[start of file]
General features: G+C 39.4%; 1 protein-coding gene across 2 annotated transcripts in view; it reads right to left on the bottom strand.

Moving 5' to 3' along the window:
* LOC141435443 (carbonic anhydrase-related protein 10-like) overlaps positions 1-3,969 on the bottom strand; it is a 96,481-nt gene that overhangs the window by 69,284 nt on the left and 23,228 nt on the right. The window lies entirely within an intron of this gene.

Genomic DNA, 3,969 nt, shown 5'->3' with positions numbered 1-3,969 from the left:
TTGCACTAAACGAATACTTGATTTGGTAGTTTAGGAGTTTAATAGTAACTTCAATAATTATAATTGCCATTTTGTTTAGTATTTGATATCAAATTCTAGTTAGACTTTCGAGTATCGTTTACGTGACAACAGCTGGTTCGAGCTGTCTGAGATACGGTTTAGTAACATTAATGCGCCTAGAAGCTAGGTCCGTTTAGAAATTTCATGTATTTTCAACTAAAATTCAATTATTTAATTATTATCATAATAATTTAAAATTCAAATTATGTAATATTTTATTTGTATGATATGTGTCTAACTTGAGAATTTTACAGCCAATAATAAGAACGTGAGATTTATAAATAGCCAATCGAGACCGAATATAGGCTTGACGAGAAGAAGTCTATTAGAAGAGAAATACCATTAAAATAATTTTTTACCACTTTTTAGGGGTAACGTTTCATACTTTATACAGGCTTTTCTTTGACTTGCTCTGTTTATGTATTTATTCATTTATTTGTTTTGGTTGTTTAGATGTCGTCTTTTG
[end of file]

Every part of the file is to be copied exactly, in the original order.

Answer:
General features: G+C 39.4%; 1 protein-coding gene across 2 annotated transcripts in view; it reads right to left on the bottom strand.

Moving 5' to 3' along the window:
* LOC141435443 (carbonic anhydrase-related protein 10-like) overlaps positions 1-3,969 on the bottom strand; it is a 96,481-nt gene that overhangs the window by 69,284 nt on the left and 23,228 nt on the right. The window lies entirely within an intron of this gene.

Genomic DNA, 3,969 nt, shown 5'->3' with positions numbered 1-3,969 from the left:
TTGCACTAAACGAATACTTGATTTGGTAGTTTAGGAGTTTAATAGTAACTTCAATAATTATAATTGCCATTTTGTTTAGTATTTGATATCAAATTCTAGTTAGACTTTCGAGTATCGTTTACGTGACAACAGCTGGTTCGAGCTGTCTGAGATACGGTTTAGTAACATTAATGCGCCTAGAAGCTAGGTCCGTTTAGAAATTTCATGTATTTTCAACTAAAATTCAATTATTTAATTATTATCATAATAATTTAAAATTCAAATTATGTAATATTTTATTTGTATGATATGTGTCTAACTTGAGAATTTTACAGCCAATAATAAGAACGTGAGATTTATAAATAGCCAATCGAGACCGAATATAGGCTTGACGAGAAGAAGTCTATTAGAAGAGAAATACCATTAAAATAATTTTTTACCACTTTTTAGGGGTAACGTTTCATACTTTATACAGGCTTTTCTTTGACTTGCTCTGTTTATGTATTTATTCATTTATTTGTTTTGGTTGTTTAGATGTCGTCTTTTG